Editor's note: For some years, Dan S. Zehr has been, at my request, planning to write his life story of his threshing experience. It was completed just prior to his death and was passed on to us by Mrs. Zehr after his demise. Mrs. Zehr wants it said that the copy was proofread by Prof. Clyde Huddleson, Normal, Illinois.
We are certainly glad to get this story and to pass it on to you. - Elmer
Now that the Illinois Brotherhood of Threshermen has completed its tenth annual reunion, the time has come to record a few interesting facts found in the early background of this important organization.
The evolutionary growth and development of the methods used from the beginning of threshing small grains until the present time furnish some of the richest and most stirring data in all agriculture history. I doubt very much if there ever existed any established group of men whose members show as much pride, spirit, and joy in the annual reliving of many of their former experiences related to the threshing program of years ago as does this brotherhood.
Perhaps the basic reason that I have enjoyed to the utmost the yearly planning of these several reunions is that I was born into a threshing machine family in Peoria County, Illinois, September 15, 1887. However, my parents, Daniel W. and Kathrina Streitmatter Zehr, moved to a farm east of Fairbury in the spring of 1890, and there I lived for a long, happy, and profitable time among men who were full-fledged threshing machine operators. My father and his three brothers operated threshing machines and my mother's brother also owned an outfit. Then, to bring the chain of interest on down to my own generation, my brother, who passed away in 1922, was owner and operator of two threshing outfits, and operated a corn sheller and fodder shredder as well.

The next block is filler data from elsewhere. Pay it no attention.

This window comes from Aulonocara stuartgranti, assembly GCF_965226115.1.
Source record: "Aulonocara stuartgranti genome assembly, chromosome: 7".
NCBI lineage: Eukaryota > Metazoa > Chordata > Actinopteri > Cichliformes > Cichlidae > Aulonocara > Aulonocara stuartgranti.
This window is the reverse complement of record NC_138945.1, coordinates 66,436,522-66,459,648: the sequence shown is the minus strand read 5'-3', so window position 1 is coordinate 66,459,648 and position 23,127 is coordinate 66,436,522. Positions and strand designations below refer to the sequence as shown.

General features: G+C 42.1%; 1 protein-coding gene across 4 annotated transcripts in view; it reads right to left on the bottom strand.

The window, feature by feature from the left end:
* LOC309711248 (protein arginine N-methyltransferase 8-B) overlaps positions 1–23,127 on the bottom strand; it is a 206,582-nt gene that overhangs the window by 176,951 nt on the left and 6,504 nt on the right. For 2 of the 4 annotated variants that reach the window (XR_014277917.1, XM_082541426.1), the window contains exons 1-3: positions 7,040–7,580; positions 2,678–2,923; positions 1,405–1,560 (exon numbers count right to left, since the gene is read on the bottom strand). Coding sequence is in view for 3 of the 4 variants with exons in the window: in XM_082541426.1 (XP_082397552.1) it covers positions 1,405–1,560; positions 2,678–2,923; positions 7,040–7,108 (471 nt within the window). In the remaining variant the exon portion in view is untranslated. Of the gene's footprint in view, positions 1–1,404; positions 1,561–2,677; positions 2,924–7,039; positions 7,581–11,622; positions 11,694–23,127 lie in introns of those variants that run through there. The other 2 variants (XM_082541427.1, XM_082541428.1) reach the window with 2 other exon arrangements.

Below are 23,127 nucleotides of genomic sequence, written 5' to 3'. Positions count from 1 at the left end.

And now, finally, myself. I have been a thresherman active in the business for fifty-eight years. So you can see that I developed according to the old adage 'bred in the bone and in the blood', and it was inevitable that I should carry on the worthy profession of 'threshermanism' for almost three score years.
At the age of three, back in the fall of 1890, I had my first glimpse of a steam engine, and with that glimpse I might say my fate was sealed. Never had I felt such excitement as I did one early morning when awakened by the musical whine of a buzz saw in our orchard. (To this day, I say there is no sound sweeter to human ears).
I dressed quickly, leaving necessary buttons unbuttoned, shoe strings untied, and rushed to the window to see what was happening in our usually quiet and bird-filled orchard. There, to my great surprise and joy, I saw an old upright Canton Monitor nick named 'Pop Bottle' because of its shape, although I did not know these names then chugging away. It had been pulled to my father's farm by a team of large mules owned by a couple of Negroes. Not being accustomed to seeing colored people, nor to the sound of the noisy, strange-looking engine, my day promised to be the most amazing and different than any I had ever before experienced.